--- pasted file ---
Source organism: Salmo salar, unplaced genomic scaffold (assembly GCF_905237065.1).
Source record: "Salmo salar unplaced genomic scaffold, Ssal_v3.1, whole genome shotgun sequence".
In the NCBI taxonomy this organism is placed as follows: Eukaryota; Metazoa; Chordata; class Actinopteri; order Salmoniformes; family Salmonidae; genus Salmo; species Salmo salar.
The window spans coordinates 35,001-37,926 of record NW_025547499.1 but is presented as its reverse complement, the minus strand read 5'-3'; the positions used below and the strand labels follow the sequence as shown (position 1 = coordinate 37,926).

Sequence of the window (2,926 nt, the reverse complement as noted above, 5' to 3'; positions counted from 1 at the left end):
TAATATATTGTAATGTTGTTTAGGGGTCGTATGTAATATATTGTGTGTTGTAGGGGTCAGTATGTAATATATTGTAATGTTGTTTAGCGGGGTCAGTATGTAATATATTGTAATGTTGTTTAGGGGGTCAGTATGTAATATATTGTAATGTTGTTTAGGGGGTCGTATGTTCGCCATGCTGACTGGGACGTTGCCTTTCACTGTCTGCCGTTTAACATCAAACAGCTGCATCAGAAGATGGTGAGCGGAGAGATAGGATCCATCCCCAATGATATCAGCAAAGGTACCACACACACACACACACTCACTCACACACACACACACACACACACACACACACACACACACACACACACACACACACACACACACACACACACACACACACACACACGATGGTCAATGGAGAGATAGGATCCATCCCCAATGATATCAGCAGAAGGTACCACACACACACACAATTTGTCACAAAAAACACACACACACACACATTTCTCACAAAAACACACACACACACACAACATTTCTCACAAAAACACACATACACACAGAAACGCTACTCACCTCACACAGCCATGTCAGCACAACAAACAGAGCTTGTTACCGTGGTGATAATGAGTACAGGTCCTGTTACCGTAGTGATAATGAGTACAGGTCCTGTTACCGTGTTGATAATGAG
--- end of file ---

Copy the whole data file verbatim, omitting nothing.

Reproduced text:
Source organism: Salmo salar, unplaced genomic scaffold (assembly GCF_905237065.1).
Source record: "Salmo salar unplaced genomic scaffold, Ssal_v3.1, whole genome shotgun sequence".
In the NCBI taxonomy this organism is placed as follows: Eukaryota; Metazoa; Chordata; class Actinopteri; order Salmoniformes; family Salmonidae; genus Salmo; species Salmo salar.
The window spans coordinates 35,001-37,926 of record NW_025547499.1 but is presented as its reverse complement, the minus strand read 5'-3'; the positions used below and the strand labels follow the sequence as shown (position 1 = coordinate 37,926).

Sequence of the window (2,926 nt, the reverse complement as noted above, 5' to 3'; positions counted from 1 at the left end):
TAATATATTGTAATGTTGTTTAGGGGTCGTATGTAATATATTGTGTGTTGTAGGGGTCAGTATGTAATATATTGTAATGTTGTTTAGCGGGGTCAGTATGTAATATATTGTAATGTTGTTTAGGGGGTCAGTATGTAATATATTGTAATGTTGTTTAGGGGGTCGTATGTTCGCCATGCTGACTGGGACGTTGCCTTTCACTGTCTGCCGTTTAACATCAAACAGCTGCATCAGAAGATGGTGAGCGGAGAGATAGGATCCATCCCCAATGATATCAGCAAAGGTACCACACACACACACACACTCACTCACACACACACACACACACACACACACACACACACACACACACACACACACACACACACACACACACACACACACACACACACACGATGGTCAATGGAGAGATAGGATCCATCCCCAATGATATCAGCAGAAGGTACCACACACACACACAATTTGTCACAAAAAACACACACACACACACATTTCTCACAAAAACACACACACACACACAACATTTCTCACAAAAACACACATACACACAGAAACGCTACTCACCTCACACAGCCATGTCAGCACAACAAACAGAGCTTGTTACCGTGGTGATAATGAGTACAGGTCCTGTTACCGTAGTGATAATGAGTACAGGTCCTGTTACCGTGTTGATAATGAG